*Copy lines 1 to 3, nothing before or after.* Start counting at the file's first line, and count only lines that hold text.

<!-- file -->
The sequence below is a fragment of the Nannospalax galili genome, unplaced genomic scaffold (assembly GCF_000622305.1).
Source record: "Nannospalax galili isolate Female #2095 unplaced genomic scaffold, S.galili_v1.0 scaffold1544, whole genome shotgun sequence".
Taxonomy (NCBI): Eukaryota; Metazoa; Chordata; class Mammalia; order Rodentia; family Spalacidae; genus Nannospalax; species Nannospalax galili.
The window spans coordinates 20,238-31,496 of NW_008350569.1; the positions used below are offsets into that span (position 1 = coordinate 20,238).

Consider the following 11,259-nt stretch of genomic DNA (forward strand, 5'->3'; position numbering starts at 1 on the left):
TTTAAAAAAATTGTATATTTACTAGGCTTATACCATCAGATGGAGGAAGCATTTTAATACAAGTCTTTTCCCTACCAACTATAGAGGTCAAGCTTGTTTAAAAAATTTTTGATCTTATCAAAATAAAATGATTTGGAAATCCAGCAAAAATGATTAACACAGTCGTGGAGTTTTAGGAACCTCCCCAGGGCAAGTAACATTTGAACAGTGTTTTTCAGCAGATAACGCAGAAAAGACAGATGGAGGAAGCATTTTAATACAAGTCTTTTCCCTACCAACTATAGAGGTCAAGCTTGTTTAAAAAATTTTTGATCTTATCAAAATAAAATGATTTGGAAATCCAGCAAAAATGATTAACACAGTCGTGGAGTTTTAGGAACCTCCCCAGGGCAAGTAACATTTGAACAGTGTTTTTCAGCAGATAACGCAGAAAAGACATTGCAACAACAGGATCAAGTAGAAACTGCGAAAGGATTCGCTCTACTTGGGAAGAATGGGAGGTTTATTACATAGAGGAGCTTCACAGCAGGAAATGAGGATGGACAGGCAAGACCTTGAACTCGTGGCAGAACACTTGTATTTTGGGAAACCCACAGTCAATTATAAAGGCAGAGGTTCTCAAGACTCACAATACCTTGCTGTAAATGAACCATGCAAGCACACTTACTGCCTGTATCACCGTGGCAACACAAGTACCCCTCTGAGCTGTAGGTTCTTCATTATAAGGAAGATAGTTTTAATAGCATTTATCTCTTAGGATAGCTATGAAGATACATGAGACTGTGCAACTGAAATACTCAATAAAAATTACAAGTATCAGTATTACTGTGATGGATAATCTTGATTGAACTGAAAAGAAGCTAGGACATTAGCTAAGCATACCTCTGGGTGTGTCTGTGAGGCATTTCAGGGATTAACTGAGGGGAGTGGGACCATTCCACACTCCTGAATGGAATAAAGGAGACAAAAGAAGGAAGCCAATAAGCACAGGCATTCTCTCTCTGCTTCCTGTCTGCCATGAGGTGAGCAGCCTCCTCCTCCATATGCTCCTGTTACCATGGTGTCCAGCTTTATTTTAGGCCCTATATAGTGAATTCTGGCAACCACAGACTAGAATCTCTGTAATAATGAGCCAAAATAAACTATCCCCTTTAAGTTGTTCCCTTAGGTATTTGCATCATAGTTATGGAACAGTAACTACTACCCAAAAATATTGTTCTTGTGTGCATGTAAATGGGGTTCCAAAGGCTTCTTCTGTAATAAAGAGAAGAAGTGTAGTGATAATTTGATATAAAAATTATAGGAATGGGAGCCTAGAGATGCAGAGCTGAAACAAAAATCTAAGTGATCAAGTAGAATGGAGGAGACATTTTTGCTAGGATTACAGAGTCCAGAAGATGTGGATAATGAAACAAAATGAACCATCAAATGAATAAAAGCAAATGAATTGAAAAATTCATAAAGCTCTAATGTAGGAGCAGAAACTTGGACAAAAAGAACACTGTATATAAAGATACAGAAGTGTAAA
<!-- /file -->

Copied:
The sequence below is a fragment of the Nannospalax galili genome, unplaced genomic scaffold (assembly GCF_000622305.1).
Source record: "Nannospalax galili isolate Female #2095 unplaced genomic scaffold, S.galili_v1.0 scaffold1544, whole genome shotgun sequence".
Taxonomy (NCBI): Eukaryota; Metazoa; Chordata; class Mammalia; order Rodentia; family Spalacidae; genus Nannospalax; species Nannospalax galili.